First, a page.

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99
drank Laoshan Black by Verdant Tea
38 tasting notes

Oh no! Do I have a new favorite? My beloved jing tea Dan Cong red tea is expensive enough and this one edges above it in price, although admittedly not by much when you factor shipping cost.

I didn’t want to love this at this price, but with reviews like this, I couldn’t NOT try it. I can’t describe the complexity well, but never mind, because I do love it. The first brew, I get something like tobacco leaves, mild chocolate and roast chestnuts. The second brew is actually even better, which I can’t think of another tea that I can say that about. It brings in higher notes, raisin? cinnamon? caramel? I really, really can’t say. But I will happily continue to try to figure it out. The third brew is fine too, though I accidentally left it for an hour and it was just warm, so I don’t want to say too much about that one. This is superb, excellent and totally worth it. This tea is rocking my world and I don’t say that lightly.

Preparation
Boiling 3 min, 0 sec

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Bio

I live in Kansas City Mo and am currently obsessed with black tea. I’ve been going through phases. I liked keemun and now I don’t. I’m trying to use them up by adding some golden Yunnan needle to cut the smoke quality. I quit drinking coffee because it affected my blood sugar too much and I’m finding that the really stout teas do too. So Assams and some of the blends are tricky. Right now the Chinese red (black) teas are my current passion. After worrying over the perfect timing for each tea, I have found that I love black tea added generously, brewed at boiling for three minutes for the first infusion and five for the second. Life is so much simpler now and I am enjoying the resulting tea much more than when I was brewing it longer. I do add sweetener, usually Teavana’s German rock crystals, sometimes palm sugar or other experimental alternatives. For my black tea in the morning, I use an infuser basket and an iron teapot. It may not be ideal to basket the leaves, but morning is not the time to be fussy and labor intensive.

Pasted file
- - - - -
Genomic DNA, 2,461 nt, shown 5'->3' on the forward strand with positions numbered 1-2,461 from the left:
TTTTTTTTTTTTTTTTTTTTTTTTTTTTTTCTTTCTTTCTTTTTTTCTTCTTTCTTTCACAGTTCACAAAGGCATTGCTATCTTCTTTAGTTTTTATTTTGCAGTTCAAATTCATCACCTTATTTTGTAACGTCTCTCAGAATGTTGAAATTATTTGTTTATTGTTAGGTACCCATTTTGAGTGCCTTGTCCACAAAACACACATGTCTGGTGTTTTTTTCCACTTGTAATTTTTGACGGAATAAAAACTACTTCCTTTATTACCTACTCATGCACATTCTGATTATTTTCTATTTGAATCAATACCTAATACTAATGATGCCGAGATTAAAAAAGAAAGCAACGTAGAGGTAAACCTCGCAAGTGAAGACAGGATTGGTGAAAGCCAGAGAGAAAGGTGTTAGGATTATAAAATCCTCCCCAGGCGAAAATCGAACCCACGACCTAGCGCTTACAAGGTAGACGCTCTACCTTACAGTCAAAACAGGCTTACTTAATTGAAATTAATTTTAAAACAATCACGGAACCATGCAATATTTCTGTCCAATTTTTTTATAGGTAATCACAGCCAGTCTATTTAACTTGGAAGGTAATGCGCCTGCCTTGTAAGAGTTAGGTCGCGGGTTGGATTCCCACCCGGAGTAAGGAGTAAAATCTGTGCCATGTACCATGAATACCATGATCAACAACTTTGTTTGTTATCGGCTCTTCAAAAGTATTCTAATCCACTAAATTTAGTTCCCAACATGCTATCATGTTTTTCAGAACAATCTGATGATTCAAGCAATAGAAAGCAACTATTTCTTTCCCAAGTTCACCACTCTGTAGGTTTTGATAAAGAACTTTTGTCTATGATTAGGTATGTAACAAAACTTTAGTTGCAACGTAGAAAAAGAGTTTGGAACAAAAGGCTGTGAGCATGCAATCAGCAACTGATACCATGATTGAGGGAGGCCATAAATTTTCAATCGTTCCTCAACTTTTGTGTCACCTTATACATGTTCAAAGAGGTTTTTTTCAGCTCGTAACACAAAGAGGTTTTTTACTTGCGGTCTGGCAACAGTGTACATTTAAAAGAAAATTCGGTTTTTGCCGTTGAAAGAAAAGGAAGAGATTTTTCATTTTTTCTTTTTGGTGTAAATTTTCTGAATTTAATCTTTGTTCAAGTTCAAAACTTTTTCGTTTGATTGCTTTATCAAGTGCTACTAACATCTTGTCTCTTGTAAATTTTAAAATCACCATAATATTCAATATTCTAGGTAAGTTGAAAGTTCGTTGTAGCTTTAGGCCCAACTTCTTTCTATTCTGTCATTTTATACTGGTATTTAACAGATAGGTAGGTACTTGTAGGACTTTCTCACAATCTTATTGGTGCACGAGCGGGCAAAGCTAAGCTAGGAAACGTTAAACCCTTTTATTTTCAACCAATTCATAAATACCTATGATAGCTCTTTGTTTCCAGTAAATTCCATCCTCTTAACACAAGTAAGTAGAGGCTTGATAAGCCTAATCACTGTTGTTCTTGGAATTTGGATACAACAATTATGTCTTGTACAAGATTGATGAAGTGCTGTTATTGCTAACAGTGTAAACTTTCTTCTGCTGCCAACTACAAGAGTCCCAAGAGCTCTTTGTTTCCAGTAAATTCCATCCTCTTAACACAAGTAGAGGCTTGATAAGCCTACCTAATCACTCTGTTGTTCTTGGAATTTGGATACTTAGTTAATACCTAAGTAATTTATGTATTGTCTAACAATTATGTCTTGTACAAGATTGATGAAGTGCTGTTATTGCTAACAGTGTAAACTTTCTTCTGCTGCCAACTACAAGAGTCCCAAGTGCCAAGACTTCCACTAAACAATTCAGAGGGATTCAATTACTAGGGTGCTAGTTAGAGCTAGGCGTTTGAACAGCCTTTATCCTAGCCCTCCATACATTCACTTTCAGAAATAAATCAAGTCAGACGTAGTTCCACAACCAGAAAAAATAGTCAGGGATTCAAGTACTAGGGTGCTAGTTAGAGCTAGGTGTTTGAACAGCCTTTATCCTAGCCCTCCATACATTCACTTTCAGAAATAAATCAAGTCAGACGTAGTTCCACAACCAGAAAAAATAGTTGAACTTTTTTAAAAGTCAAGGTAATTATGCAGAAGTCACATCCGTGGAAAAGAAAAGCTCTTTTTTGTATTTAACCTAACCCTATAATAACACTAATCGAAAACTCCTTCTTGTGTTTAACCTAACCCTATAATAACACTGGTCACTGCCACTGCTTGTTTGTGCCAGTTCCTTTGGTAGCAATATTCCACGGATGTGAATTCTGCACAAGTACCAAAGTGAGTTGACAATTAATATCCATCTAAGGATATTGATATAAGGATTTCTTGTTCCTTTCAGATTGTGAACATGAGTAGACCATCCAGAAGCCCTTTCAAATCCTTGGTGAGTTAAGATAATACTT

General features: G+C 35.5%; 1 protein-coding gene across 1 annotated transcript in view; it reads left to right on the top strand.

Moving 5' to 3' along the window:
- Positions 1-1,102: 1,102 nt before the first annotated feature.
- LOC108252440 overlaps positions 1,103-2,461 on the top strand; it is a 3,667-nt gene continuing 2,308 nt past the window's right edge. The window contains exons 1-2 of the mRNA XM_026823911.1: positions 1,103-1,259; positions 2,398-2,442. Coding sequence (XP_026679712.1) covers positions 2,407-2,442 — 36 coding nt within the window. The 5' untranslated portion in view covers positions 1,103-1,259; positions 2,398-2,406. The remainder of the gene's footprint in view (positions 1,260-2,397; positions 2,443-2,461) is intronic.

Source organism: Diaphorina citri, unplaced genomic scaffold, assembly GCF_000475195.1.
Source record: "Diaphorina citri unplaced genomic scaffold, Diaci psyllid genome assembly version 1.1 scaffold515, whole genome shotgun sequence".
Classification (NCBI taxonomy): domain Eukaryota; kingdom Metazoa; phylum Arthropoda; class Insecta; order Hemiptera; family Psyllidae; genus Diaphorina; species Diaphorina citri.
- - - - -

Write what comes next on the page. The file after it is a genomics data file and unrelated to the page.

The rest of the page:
Oolong is pretty wonderful too. Especially in the evening. I have some Yixing pots for my evenings, that I really enjoy. One for greener oolongs, one for darker oolongs and one for black teas. Teapots are another obsession, can one have too many? I have a paper porcelain that is perfect for green teas and just got a wabi sabi teapot for flavored teas. I have some larger teapots that I’m finding I just don’t use because I’m the only one in the house that drinks it, so I’m concentrating on smaller ones now. Especially for evening, I like to brew a serving at a time and I prefer a small teapot that with a strainer spot. Then, if I don’t reinfuse, I haven’t wasted as much.

Some of this background helps understand the reviews, I think.

Location

Kansas City MO